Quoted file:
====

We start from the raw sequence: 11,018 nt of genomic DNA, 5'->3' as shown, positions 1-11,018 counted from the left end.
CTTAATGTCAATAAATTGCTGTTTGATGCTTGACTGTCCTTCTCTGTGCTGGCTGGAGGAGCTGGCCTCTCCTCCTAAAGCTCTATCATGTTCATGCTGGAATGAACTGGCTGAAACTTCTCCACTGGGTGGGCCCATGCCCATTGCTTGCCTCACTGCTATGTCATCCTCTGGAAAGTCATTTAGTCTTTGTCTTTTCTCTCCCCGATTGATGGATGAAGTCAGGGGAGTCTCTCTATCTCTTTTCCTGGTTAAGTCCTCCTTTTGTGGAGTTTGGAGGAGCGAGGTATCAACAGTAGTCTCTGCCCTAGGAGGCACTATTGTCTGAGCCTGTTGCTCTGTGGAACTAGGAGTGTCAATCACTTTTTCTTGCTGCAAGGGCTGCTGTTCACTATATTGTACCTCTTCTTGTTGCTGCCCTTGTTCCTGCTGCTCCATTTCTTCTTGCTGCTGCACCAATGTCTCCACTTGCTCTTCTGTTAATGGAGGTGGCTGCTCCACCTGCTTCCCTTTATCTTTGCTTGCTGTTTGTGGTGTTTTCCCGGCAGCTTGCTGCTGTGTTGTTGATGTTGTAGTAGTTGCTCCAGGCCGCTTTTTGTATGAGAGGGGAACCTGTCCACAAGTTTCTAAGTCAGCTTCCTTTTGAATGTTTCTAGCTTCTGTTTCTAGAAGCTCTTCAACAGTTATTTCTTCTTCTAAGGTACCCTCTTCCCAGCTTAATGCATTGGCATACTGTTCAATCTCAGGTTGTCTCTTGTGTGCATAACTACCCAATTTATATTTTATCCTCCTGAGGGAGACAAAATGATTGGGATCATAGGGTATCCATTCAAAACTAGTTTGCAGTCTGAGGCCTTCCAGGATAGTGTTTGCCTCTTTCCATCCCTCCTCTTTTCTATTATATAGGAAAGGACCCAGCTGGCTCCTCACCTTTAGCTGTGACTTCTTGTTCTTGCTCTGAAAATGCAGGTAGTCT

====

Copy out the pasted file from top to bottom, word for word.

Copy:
We start from the raw sequence: 11,018 nt of genomic DNA, 5'->3' as shown, positions 1-11,018 counted from the left end.
CTTAATGTCAATAAATTGCTGTTTGATGCTTGACTGTCCTTCTCTGTGCTGGCTGGAGGAGCTGGCCTCTCCTCCTAAAGCTCTATCATGTTCATGCTGGAATGAACTGGCTGAAACTTCTCCACTGGGTGGGCCCATGCCCATTGCTTGCCTCACTGCTATGTCATCCTCTGGAAAGTCATTTAGTCTTTGTCTTTTCTCTCCCCGATTGATGGATGAAGTCAGGGGAGTCTCTCTATCTCTTTTCCTGGTTAAGTCCTCCTTTTGTGGAGTTTGGAGGAGCGAGGTATCAACAGTAGTCTCTGCCCTAGGAGGCACTATTGTCTGAGCCTGTTGCTCTGTGGAACTAGGAGTGTCAATCACTTTTTCTTGCTGCAAGGGCTGCTGTTCACTATATTGTACCTCTTCTTGTTGCTGCCCTTGTTCCTGCTGCTCCATTTCTTCTTGCTGCTGCACCAATGTCTCCACTTGCTCTTCTGTTAATGGAGGTGGCTGCTCCACCTGCTTCCCTTTATCTTTGCTTGCTGTTTGTGGTGTTTTCCCGGCAGCTTGCTGCTGTGTTGTTGATGTTGTAGTAGTTGCTCCAGGCCGCTTTTTGTATGAGAGGGGAACCTGTCCACAAGTTTCTAAGTCAGCTTCCTTTTGAATGTTTCTAGCTTCTGTTTCTAGAAGCTCTTCAACAGTTATTTCTTCTTCTAAGGTACCCTCTTCCCAGCTTAATGCATTGGCATACTGTTCAATCTCAGGTTGTCTCTTGTGTGCATAACTACCCAATTTATATTTTATCCTCCTGAGGGAGACAAAATGATTGGGATCATAGGGTATCCATTCAAAACTAGTTTGCAGTCTGAGGCCTTCCAGGATAGTGTTTGCCTCTTTCCATCCCTCCTCTTTTCTATTATATAGGAAAGGACCCAGCTGGCTCCTCACCTTTAGCTGTGACTTCTTGTTCTTGCTCTGAAAATGCAGGTAGTCT